The Moral Dimensions of Intellectual Property Rights
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The Moral Dimensions of Intellectual Property Rights

Steven Ang

This highly original and exploratory book analyses the role morality plays in Intellectual Property Rights (IPRs). Steven Ang builds his idea that the justification for IPRs is bound up with a simultaneous duty to share part of that intellectual resource through public rights of access and a public domain which is facilitated by the moral elements in the various dimensions of IPR. In a globalized world with globalizing IPRs where culturally assumed norms must be re-examined, this work has an urgent and important contribution to make because it takes the main features of internationally mandated IPRs as a starting point and explores the moral commitments they imply and rely on, to identify a framework for further development and reform of IP regimes.
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Chapter 9: Conclusions on the moral dimensions of IPRs

Steven Ang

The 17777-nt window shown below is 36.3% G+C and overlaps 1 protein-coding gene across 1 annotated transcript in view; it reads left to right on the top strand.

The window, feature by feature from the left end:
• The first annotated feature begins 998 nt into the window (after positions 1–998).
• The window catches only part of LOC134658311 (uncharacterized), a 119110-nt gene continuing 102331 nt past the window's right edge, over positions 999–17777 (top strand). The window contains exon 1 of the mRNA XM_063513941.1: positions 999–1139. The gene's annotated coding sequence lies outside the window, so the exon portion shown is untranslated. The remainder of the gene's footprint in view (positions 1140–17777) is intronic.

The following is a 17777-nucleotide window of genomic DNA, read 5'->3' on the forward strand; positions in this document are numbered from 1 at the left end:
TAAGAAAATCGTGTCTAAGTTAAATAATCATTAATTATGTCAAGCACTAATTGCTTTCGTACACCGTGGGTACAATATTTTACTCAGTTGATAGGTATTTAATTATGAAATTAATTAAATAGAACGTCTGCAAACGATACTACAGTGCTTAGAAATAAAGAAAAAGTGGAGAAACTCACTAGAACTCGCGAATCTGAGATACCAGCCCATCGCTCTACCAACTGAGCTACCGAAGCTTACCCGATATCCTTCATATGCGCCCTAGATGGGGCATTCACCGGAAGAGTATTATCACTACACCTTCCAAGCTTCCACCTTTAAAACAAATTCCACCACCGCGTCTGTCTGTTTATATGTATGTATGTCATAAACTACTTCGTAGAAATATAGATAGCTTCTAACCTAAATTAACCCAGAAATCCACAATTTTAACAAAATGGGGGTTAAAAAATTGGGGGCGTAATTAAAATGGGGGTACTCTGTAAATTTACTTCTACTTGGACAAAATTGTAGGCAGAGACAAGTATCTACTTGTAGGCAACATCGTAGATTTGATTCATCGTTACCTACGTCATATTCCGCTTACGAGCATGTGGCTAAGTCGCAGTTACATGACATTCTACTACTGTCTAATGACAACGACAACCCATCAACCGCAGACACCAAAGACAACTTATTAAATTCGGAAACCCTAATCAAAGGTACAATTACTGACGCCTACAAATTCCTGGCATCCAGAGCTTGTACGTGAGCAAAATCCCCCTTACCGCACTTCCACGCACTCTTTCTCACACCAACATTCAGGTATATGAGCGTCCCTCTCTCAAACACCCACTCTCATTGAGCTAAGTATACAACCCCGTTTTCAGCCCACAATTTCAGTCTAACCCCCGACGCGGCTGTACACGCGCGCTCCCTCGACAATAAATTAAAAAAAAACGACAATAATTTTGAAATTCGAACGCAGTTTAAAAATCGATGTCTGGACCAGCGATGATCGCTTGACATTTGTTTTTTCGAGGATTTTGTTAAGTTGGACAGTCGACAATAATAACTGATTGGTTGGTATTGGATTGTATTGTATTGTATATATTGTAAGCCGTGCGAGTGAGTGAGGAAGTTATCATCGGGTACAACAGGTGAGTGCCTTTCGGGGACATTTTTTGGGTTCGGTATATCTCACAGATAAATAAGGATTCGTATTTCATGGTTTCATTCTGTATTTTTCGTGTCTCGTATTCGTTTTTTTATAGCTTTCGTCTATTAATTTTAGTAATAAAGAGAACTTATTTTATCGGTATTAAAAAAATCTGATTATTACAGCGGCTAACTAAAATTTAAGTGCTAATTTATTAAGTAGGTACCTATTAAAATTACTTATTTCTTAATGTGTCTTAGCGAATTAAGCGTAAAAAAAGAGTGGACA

This work began by noting the presence of moral terms and concepts in some of the central and most critical rules of IP laws and exploring the riddles they pose (§1.1). It asked the questions: What do they mean? How do they get their meaning? And: What do they do in such systems? It noted several aspects of such institutions (dimensions) in which moral concepts and reasoning play a role, and asked: How are these inter-related? The central thesis of the work suggests that the idea of universal prescriptivism – developed by the moral philosopher R.M. Hare – as a core characteristic of what is moral in moral precepts and principles may provide a key to answering these questions. This idea was examined, critiqued and further developed in Chapter 2 to arrive at fundamental prescriptions as the basis of moral reasoning which sum up in the equal right to freedom and well-being (§2.4.7). This principle essentially restates Gewirth’s Principle of Generic Consistency in a new way to highlight the way moral terms work and the importance of the desire of participants in moral discourse to make claims that treat moral norms as having objective rational force (§2.5.1). It was also argued that the principle be identified as the prescriptive ground of the actual choices and commitments we have made as a global society through the idea of human rights as embodied in the Universal Declaration of Human Rights (§2.5.3).

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